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Lord Evans of Temple Guiting moved Amendment No. 21:

(1) It shall be the duty of OFCOM, in accordance with the following provisions of this section, to exercise their powers under paragraph 14 of the Schedule to the Office of Communications Act 2002 (c.11) (committees of OFCOM) to establish and maintain a committee to provide the advice specified in this section.
(2) The committee shall consist of—
(a) a chairman appointed by OFCOM; and
(b) such number of other members appointed by OFCOM as OFCOM think fit.
(3) In appointing persons to be members of the committee, OFCOM must have regard to the desirability of ensuring that the members of the committee include—
(a) persons who are familiar with the needs of the elderly; and
(b) persons who are familiar with the needs of persons with disabilities.
(4) The function of the committee shall be to provide advice to OFCOM (including other committees established by OFCOM) about the interests, in relation to communications matters, of—
(a) the elderly; and
(b) persons with disabilities.
(5) The committee may also, at the request of the Consumer Panel, provide advice about those interests to the Consumer Panel.
(6) The consent of OFCOM is required for the giving of advice under subsection (5).
(7) In this section "communications matters" has the same meaning as in section 3."

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On Question, amendment agreed to.

Clause 25 [Training and equality of opportunity]:

Lord Evans of Temple Guiting moved Amendment No. 22:

    Page 24, line 21, leave out "fair treatment of" and insert "equalisation of opportunities for"

The noble Lord said: My Lords, I shall speak also to Amendments Nos. 70 and 128. The amendments are tabled in response to concerns expressed on Report by the noble Lord, Lord Addington, that the term,

    "fair treatment of disabled persons",

used in Clauses 25 and 333 was not in line with the terminology used in other disability legislation.

We explained on Report that the use of the term "fair treatment" mirrored the current obligations in the Broadcasting Act 1996 and was well understood in the context of that legislation. However, we accept that more recent disability legislation, such as the Disability Rights Commission Act 1999, preferred the term "equalisation of opportunities" and that it would be helpful for our legislation to be as consistent as possible with other legislation in the area. We therefore undertook to table amendments at Third Reading to substitute the current references to "fair treatment" with the more up-to-date term "equalisation of opportunities". The amendments fulfil that commitment. We have also extended the change to the equivalent provision for the Welsh authority in Schedule 12 to the Bill. I beg to move.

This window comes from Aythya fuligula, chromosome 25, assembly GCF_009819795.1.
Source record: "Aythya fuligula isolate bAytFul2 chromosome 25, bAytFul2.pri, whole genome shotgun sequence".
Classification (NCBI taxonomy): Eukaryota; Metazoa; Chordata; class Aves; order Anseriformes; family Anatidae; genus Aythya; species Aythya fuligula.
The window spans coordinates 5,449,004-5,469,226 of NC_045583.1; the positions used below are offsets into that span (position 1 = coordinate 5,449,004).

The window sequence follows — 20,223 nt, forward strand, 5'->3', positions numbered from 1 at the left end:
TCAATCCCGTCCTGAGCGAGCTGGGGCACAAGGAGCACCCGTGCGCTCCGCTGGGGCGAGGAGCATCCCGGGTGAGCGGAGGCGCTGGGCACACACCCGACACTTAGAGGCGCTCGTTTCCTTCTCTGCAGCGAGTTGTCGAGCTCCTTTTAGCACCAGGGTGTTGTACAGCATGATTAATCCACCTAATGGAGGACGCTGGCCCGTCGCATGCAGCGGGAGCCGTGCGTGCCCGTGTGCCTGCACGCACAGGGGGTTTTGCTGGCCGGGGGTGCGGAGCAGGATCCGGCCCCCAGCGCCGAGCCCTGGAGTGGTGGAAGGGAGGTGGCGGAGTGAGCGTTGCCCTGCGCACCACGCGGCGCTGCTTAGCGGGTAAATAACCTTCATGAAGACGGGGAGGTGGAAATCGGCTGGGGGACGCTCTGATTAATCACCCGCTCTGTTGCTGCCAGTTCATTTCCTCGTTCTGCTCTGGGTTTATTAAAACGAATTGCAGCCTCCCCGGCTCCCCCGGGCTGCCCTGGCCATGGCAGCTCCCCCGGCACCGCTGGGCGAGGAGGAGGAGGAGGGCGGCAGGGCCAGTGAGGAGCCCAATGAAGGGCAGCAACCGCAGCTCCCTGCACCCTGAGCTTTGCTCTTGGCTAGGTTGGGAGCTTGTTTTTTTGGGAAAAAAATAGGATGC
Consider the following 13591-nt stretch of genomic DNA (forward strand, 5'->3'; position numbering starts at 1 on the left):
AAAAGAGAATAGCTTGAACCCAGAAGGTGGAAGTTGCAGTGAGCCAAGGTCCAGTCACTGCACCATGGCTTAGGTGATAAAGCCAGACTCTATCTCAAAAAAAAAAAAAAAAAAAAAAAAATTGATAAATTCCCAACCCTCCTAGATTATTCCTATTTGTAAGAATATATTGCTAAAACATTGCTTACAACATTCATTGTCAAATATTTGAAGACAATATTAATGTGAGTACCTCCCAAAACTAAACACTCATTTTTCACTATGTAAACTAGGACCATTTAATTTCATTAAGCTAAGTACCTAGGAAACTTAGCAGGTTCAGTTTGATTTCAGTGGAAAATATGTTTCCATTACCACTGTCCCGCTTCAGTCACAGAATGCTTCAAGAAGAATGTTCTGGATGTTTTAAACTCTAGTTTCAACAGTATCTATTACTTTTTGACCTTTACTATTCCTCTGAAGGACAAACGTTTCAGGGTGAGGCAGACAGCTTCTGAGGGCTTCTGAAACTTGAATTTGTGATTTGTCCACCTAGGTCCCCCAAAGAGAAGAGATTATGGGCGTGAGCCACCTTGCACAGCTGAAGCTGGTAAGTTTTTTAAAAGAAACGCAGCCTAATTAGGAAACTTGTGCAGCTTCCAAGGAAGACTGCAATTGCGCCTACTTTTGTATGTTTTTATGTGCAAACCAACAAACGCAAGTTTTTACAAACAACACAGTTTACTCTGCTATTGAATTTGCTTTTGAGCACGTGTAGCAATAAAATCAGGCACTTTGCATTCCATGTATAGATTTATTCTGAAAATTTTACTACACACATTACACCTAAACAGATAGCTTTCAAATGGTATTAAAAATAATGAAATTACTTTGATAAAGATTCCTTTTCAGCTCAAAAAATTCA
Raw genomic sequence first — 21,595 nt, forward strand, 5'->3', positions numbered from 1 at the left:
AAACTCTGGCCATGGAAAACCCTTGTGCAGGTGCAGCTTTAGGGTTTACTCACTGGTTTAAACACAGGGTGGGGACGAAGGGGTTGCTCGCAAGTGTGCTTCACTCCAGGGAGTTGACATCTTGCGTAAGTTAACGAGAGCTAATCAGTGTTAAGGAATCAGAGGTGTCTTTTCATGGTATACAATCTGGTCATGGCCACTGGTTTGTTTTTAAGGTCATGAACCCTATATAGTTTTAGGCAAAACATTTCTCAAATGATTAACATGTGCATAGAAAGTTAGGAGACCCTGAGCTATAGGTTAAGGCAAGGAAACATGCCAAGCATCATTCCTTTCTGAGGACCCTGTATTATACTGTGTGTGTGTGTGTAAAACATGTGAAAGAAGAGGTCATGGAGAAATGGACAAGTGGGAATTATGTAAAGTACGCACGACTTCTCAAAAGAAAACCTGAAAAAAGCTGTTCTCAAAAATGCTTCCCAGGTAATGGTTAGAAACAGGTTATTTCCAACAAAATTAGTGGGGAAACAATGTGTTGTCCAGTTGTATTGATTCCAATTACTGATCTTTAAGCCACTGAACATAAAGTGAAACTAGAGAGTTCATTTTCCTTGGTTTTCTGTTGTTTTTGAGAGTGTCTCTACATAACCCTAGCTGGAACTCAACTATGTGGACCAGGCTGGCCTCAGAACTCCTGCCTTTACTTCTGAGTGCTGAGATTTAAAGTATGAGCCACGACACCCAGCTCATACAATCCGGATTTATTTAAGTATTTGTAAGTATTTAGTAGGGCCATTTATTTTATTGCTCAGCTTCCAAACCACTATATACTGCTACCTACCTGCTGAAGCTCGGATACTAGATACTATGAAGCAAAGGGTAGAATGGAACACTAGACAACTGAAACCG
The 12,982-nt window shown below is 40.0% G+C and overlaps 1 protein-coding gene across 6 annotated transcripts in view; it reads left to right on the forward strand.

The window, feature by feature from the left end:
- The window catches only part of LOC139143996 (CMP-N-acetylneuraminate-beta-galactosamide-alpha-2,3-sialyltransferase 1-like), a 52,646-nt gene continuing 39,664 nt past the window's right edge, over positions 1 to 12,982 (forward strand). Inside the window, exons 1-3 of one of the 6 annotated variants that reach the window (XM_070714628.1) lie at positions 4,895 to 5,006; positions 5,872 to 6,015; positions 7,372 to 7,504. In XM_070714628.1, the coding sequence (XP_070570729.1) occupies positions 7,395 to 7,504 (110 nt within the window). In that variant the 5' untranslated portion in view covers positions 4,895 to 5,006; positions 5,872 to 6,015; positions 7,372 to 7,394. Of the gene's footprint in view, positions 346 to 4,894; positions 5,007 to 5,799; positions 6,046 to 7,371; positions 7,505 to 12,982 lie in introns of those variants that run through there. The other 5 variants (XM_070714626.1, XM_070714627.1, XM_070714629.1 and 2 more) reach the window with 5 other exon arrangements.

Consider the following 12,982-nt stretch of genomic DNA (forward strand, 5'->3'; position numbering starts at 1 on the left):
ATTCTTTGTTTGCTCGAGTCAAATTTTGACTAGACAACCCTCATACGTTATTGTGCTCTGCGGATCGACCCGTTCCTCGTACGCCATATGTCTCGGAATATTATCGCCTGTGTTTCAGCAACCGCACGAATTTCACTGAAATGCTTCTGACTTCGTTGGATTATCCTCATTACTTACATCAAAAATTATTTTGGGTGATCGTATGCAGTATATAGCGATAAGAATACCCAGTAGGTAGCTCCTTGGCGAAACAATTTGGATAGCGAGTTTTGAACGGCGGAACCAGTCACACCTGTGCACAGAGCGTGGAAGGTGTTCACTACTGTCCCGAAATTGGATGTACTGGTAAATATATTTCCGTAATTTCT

Lord Carter: My Lords, I thank the Government. I moved the amendments on the issue in Committee and on Report, so I am extremely grateful. I had wondered why the word "equalisation", rather than "equality", of opportunity was used. However, apart from the fact that the word is consistent with the wording of the 1999 Act, the dictionary states that "equality" is the state of being equal. "Equalisation" is not defined, but I understand it as a process of achieving equality, which is what equality of opportunity is all about.

Lord Addington: My Lords, this is just a case of saying "thank you" again. There has been a relay: the noble Lord, Lord Carter, to start, Addington second, with Evans and McIntosh to finish. We got there. It is nice to know that the Government listen sometimes.